The type of service newspapers should be supplying, but are not.
January 24th, 2008 by Tom Johnson

This from O'Reilly Radar.  (Yes, whoever wrote the hed surely meant “travel-time maps”.) 

Dynamic Time-Travel Maps From MySociety and Stamen

london dynamic commute map

UK-based non-profit MySociety teamed up with Stamen Design to develop some innovative time-travel maps. The snapshot of the map that you see above shows where you can live in London with a commute between 30 to 60 minutes where the median house price is over £230, 000. As you adjust the sliders, the map changes in realtime letting you adjust the commute times from 0 up to 90 minutes and the housing price from 0 to £990,00. The Department of Transportation, who requested the work, is the map's center (and basis for the commute times).

You can try out the map after the jump. They also made dynamic maps with the Olympic Stadium and the BBC as the center.

london commute map

These maps are an update of Chris Lightfoot's 2006 Time Travel project. The focus of that project was how to present commute time data (see a static commute map of London with contour lines at half-hour intervals to the right). This version (2007) they focused on making them interactive. The mapping data comes from Open Street Map (converted from the Ordinance Survey data used in 2006) .

MySociety is a tech-centric non-profit that focuses on making websites for the civic good and teaching others about the internet. Some of their previous projects have had a more political bent to them. TheyWorkForYou was their first project. It's a searchable site that provides British citizens a way to find out what is happening in the parliament. Their most recent site, FixMyStreet, provides neighborhoods with tools to discuss local problems.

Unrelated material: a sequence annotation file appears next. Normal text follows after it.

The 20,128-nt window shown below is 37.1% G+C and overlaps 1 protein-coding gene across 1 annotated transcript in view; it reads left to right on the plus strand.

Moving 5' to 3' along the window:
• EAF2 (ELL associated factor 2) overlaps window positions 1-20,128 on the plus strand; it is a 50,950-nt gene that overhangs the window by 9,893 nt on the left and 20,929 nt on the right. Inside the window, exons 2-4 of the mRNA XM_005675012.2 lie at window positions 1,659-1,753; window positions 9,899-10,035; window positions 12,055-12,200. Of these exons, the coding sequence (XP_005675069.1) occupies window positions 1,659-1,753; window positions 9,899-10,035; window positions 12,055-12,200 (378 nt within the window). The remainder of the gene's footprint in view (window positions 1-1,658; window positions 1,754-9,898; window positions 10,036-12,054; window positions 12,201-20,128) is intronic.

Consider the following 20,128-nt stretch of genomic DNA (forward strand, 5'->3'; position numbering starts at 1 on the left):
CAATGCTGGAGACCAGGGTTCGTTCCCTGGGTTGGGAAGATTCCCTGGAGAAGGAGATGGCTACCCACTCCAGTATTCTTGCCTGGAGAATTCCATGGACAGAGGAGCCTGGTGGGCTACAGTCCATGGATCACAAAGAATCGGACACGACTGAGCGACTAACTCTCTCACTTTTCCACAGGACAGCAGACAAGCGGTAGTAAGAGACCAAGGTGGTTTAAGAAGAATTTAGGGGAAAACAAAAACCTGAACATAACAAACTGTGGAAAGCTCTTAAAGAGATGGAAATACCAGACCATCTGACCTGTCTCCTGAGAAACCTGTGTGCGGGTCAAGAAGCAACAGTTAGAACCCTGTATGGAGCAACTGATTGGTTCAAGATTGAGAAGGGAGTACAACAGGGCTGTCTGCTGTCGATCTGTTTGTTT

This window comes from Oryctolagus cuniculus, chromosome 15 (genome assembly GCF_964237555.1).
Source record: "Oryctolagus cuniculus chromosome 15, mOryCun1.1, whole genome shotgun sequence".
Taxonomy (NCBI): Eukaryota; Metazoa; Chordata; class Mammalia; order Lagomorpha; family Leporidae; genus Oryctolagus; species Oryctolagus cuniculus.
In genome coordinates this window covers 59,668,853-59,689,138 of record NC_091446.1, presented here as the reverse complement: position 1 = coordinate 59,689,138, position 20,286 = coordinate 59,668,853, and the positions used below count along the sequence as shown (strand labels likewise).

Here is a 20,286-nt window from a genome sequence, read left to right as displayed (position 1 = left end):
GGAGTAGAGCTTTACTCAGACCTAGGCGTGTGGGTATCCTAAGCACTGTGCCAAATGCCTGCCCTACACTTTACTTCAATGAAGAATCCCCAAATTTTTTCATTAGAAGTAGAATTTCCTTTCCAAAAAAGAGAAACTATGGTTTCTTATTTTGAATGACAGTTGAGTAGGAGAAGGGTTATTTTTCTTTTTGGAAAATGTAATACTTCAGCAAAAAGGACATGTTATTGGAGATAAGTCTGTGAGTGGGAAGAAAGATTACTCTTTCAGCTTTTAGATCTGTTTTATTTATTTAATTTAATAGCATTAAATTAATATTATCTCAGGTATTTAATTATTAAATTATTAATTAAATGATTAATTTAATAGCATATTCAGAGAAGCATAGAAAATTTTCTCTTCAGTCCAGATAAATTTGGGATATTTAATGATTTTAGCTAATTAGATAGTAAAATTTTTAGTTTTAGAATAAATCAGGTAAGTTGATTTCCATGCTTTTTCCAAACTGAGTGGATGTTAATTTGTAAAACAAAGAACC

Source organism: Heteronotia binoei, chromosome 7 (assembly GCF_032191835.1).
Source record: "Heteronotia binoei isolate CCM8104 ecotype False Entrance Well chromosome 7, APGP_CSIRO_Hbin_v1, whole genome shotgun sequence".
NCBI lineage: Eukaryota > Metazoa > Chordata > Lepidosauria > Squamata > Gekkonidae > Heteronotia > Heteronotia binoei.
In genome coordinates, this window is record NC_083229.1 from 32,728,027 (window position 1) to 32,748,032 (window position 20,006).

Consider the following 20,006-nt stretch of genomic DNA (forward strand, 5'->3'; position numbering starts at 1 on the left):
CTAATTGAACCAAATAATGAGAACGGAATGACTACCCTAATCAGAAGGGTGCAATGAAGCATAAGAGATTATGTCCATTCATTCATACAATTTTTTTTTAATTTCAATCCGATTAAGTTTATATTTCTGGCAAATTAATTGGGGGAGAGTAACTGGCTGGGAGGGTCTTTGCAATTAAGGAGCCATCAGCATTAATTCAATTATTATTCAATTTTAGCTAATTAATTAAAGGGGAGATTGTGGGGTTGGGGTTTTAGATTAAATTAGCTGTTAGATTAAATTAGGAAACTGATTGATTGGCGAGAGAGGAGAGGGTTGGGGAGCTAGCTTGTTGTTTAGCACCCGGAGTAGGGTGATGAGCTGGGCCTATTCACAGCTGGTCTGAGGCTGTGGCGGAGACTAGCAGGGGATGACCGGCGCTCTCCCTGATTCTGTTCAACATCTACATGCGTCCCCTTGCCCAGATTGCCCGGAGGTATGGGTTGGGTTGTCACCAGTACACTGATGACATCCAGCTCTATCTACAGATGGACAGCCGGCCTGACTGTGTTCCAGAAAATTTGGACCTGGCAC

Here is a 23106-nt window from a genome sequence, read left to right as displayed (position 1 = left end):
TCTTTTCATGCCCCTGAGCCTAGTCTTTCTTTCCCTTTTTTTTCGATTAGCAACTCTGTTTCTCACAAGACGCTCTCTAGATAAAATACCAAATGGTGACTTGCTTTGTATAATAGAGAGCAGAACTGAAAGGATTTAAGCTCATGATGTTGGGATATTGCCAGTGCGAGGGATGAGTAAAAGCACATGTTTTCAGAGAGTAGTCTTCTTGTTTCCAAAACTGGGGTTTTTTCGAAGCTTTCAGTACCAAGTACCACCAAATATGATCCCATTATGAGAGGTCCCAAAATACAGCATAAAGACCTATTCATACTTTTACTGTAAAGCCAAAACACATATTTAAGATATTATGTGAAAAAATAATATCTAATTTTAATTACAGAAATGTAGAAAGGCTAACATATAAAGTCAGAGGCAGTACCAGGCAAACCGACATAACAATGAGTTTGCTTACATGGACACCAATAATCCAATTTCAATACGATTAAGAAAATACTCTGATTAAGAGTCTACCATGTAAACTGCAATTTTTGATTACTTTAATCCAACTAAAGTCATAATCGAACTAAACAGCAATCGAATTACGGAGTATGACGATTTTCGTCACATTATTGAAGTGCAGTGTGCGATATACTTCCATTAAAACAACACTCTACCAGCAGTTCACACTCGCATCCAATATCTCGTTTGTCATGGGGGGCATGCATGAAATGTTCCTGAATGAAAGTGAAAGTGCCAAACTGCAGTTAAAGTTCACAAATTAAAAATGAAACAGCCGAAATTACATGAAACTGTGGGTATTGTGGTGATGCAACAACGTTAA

To generate the maps MySociety screen scraped the Transport Direct website. At first they would query for the routes at each public transport stop. With this method Cardiff took 4 hours and 15 minutes to generate. Next they tried parallel screen scraping and got the time to generate Cardiff down to 45 minutes. They estimate that with a better algorithm they can get it down to 15 minutes. 15 minutes is a long time to wait for a map.

In the future they want to make these maps generated on the fly for users. This would require direct access to the data (Google Maps, MySociety estimates, with their lightning fast routing servers and direct access to the data would only take 2 minutes to generate Cardiff). To achieve this MySociety is considering building a client app or getting dedicated servers from Transport Direct (as this was a government-sponsored project anything is possible).

Time is a difficult thing to represent on maps, but will become more common in the future. Should it be a loop? (Like the Stamen project Trulia Hindsight, where 20th century housing data is shown (Radar post)) Or should it be sliders? (Like this project) Or more like a video? (Google Earth lets you “play” your GPS tracks.) We'll explore this more at Where 2.0.


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